Maybe we should replace them with a couple of those "Oxygen Bars" they used to bring in to the raves back at the turn of the century. I'll bet maintenance on those is a lot cheaper.
I always forget to mention when I've made a new mixtape. I've made a new mixtape.
Our Patreon has kinda stopped growing.
We have about 330 patrons who are donating a total of about $4k per month, which is amazing! I cannot thank you folks enough. But, you know, more would... help more. Lots of people signed up in January, but since the beginning of March, the number of patrons has stayed basically the same.
So, I need to promote it! Apparently the intrusive "donation" box that exists at the top of basically every page on the site isn't doing the job. (How annoying is that thing, anyway? A little, or super?)
So anyway, we need a poster, a slogan, and we need to run some ads.
But I'm completely at a loss for a slogan, or for a design for the poster. Maybe that's because the most boring possible slogan, "Support DNA Lounge", really is the ideal one, and I'm hoping in vain to come up with something more clever. But I still don't know what graphic to put on that other than our logo.
The ideal slogan would be something clever and pithy that says in three to five words, "Give us your money so that we can stay open and keep doing the kinds of things that you like".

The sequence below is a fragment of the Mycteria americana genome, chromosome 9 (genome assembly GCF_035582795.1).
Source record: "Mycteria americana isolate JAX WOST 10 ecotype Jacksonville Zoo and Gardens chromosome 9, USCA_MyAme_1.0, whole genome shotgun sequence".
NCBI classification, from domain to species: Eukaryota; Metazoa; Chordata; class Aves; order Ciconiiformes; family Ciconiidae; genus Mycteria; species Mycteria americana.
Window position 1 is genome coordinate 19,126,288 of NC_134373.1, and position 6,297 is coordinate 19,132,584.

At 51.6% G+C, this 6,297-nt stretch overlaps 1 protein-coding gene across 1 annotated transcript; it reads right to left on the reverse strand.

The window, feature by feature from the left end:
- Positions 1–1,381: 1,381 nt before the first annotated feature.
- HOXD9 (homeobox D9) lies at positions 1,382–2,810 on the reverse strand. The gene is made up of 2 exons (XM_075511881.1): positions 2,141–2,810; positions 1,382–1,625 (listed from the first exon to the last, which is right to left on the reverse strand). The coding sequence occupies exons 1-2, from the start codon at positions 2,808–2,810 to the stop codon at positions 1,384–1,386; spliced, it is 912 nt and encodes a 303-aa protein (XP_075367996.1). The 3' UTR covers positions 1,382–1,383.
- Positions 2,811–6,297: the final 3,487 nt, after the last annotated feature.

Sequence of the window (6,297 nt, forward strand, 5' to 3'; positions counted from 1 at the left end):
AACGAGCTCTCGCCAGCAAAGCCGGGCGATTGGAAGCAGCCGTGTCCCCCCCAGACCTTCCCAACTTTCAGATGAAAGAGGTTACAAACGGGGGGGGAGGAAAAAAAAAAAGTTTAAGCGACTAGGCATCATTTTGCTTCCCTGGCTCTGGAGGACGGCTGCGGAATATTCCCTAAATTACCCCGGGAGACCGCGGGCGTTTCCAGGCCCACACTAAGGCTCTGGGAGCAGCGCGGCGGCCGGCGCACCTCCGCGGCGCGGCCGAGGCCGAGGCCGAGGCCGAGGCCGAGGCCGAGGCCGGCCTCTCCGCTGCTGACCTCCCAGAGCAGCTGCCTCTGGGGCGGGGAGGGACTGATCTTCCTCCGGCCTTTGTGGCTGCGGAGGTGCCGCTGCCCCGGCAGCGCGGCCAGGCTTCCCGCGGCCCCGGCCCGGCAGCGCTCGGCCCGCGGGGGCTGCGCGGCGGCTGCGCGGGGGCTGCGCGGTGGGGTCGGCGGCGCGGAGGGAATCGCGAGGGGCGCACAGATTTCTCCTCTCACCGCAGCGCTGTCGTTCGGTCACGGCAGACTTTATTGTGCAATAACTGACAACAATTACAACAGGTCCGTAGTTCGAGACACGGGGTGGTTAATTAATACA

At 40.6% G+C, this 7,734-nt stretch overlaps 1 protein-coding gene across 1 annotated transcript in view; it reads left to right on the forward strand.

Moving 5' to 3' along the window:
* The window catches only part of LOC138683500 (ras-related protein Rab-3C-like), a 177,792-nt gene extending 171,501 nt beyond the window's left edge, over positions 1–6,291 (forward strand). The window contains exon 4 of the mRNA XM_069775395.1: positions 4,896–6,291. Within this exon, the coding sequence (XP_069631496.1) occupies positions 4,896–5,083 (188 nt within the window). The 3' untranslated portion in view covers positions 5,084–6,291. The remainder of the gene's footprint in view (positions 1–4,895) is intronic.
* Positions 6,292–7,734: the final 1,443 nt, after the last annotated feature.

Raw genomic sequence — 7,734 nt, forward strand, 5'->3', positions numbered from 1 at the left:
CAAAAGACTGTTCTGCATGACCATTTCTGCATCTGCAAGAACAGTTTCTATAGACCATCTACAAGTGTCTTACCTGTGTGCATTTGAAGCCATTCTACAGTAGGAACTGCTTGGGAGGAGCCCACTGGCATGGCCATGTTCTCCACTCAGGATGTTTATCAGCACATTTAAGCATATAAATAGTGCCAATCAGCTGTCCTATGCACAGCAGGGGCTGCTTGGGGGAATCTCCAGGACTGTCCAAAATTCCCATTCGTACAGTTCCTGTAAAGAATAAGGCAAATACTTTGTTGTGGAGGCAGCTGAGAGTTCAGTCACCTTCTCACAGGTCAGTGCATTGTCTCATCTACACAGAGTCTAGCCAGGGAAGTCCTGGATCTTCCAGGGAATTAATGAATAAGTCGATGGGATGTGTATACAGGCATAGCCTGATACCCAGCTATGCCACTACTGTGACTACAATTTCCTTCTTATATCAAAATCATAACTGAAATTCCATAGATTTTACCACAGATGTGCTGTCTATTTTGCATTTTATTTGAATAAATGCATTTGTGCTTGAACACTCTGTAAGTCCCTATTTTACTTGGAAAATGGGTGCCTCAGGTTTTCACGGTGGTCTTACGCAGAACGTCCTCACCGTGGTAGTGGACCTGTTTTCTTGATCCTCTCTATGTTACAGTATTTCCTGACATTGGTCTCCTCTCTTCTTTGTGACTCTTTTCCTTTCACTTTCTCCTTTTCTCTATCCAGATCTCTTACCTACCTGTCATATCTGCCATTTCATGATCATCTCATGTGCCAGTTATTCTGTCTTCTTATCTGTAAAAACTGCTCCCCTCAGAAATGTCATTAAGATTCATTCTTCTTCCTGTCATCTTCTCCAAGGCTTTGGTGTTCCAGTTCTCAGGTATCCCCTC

Someone suggested the slogan, "Remember why you moved here?" and I loved that at first, until it was pointed out that it's easy for someone to self-consciously interpret that as an accusation along the lines of, "you don't go out any more so this is your fault". (Probably because they feel guilty about that very thing, but still.)
Got any ideas?
I suppose the Patreon page itself isn't terribly engaging, which might be a reason people aren't signing up? I rarely post there, because when I have something to say... I just post it here, on this blog. When I have something Patreon-specific to say, like this, it doesn't generally make sense to me to go out of my way to make it so that fewer people see it.
So I guess I could post blog entries there first, adding artificial scarcity, but that really rubs me the wrong way. I could cross-post to both, I suppose, but I would assume wouldn't people who are interested already read this blog by other means. I asked over on the Patreon what people thought about crossposting, and of the few who responded, most were against.
Also Patreon posts can't have arbitrary HTML and embedded images and so on (just one image at the top) so that's annoying.